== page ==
2) Jessica Alba is really ridiculously good-looking.

Finnish names

Finnish people have the best names of all time.  Some of the good hockey ones:

Saku Koivu
Janne Niinimaa
Lauri Korpikoski
Antero Niittymaki

Alien vs. Predator

It's really just the bronze-medal game.

Monday, July 26, 2004

Faux pas

I ordered a latte at a coffee shop. And instead of asking for a "medium," I asked for a "grande." Then I told the barista that the coffee place by work copies the Starbucks lexicon. But that was a lie. What I did was like walking into an indie record shop and asking for a Justin Timberlake album.  I hoped I would burn my lips on the coffee as punishment. But it was a good latte. Not too hot, not too cold.  Medium.

This is Hollywood

After work I drove to this coffee shop in Hollywood. A friend of mine hosts a comedy night there on Thursdays that I sometimes check out/keep promising I'll perform at. Anyways, tonight I went there just to have a cup of coffee and do a little writing. Except I forgot my notebook at home, and didn't have anything to write on. So I ended up reading.

Before I moved to Los Angeles, I imagined Hollywood as, well, Hollywood. And the thing about that is, it isn't. It's a tourist trap and, truth be told, kind of a shady place. You can see the faded glory of the glitz-and-glamour days long gone beneath the layers of fallen smoggy ash, peeling paint, and homelessness. It reminds me a lot of Niagara Falls, actually, except the falling water is still independantly and in-and-of itself really amazing in a bugging eyes and jaw hitting the floor way; meanwhile Hollywood relies on tour guides' stories and tourists' fantasies for it's appeal, not unlike the movies attributed to it.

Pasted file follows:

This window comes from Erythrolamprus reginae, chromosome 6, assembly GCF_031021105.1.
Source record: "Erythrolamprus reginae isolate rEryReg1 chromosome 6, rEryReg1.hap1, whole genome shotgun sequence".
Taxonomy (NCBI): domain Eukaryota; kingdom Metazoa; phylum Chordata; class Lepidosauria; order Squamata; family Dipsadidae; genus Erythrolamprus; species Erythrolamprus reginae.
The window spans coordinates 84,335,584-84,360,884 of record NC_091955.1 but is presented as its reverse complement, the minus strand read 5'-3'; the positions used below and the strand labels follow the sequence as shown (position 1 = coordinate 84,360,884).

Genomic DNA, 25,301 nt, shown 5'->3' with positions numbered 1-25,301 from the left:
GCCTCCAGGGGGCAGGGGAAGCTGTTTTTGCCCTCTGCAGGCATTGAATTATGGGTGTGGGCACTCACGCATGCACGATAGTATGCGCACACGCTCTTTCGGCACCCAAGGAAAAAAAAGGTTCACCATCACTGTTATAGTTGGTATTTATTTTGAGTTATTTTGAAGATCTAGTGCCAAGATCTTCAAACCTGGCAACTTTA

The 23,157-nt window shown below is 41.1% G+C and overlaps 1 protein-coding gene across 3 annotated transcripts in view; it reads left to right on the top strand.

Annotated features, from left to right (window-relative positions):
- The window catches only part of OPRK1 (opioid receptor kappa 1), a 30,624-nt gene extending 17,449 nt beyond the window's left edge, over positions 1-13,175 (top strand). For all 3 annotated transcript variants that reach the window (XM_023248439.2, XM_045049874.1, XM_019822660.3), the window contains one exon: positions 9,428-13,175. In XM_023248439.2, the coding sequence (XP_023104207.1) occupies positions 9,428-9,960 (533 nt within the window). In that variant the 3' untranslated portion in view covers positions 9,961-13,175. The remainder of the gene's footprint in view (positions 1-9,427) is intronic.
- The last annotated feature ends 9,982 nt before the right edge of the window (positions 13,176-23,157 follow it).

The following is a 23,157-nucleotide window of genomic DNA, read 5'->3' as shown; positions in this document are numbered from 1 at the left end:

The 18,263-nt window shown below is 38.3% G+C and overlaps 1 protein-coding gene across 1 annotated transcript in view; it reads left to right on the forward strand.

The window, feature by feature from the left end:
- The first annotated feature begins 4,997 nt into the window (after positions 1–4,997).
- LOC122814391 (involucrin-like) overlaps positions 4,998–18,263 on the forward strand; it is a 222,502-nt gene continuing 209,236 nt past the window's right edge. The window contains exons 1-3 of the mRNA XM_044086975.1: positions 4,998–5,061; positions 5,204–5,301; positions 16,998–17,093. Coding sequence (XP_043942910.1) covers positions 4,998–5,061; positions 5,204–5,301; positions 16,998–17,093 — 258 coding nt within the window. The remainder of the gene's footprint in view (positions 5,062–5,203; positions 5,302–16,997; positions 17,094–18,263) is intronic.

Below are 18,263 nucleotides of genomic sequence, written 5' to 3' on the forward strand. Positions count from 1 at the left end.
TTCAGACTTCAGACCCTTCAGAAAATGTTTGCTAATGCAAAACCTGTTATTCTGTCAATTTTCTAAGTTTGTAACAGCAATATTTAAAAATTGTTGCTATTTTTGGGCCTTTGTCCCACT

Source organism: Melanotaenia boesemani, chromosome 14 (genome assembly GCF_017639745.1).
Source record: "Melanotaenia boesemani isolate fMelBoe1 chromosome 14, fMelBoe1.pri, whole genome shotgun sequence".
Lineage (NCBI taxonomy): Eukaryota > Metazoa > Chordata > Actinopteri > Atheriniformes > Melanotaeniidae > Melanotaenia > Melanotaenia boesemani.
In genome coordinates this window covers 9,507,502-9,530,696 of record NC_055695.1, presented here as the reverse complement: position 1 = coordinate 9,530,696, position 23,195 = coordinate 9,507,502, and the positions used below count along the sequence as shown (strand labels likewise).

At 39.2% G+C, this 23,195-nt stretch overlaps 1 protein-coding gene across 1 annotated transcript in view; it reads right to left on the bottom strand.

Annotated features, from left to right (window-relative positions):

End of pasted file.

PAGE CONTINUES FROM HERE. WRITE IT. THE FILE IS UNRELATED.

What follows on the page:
So no, I no longer perceive Hollywood as "Hollywood." The real Hollywood is dirty, grimy, and above all, weird. And I love it for this last quality.

Which brings me to the coffee shop this evening. I sat at a corner table and prepared to write, realized I didn't have my notebook, and so prepared to read. In other words, I rummaged through my bag and after not seeing a notebook took out a novel. Then I looked out the window and there, on the sidewalk in front of the window, was a man. And this man had a pair of scissors. And he was using them. To cut a woman's hair. Cutting her hair, remember, on the sidewalk. Outside. In front of a coffee shop. In Hollywood.

And when I say "cutting her hair," I don't just mean the guy was using scissors to chop off some woman's golden (though in this case, brunette) tresses. No. This guy was doing some serious styling of hair outside on the sidewalk (and when I say "outside" and "on the sidewalk" I actually mean those).

The guy was metrosexual in an urban cowboy kind of way. Straw cowboy hat, black button-down shirt with four buttons open, stylish jeans, and cowboy boots. The woman had one of those barbershop capes around her shoulders and most of her hair was combed forward and covered her face as the "stylist" (?) trimmed the back.

Also keep in mind, it was night, so this whole operation was going on underneath a lamp in front of the coffee shop.

There's really no point to this story other than, good God, I saw a guy cutting a woman's hair on the sidewalk in front of a coffee shop in Hollywood. I lived in New York City for a year, and New York is a city where you can get just about ANYTHING delivered to you ANYTIME you want, yet I don't think I could order a trim chopwald at 9pm on a Monday night.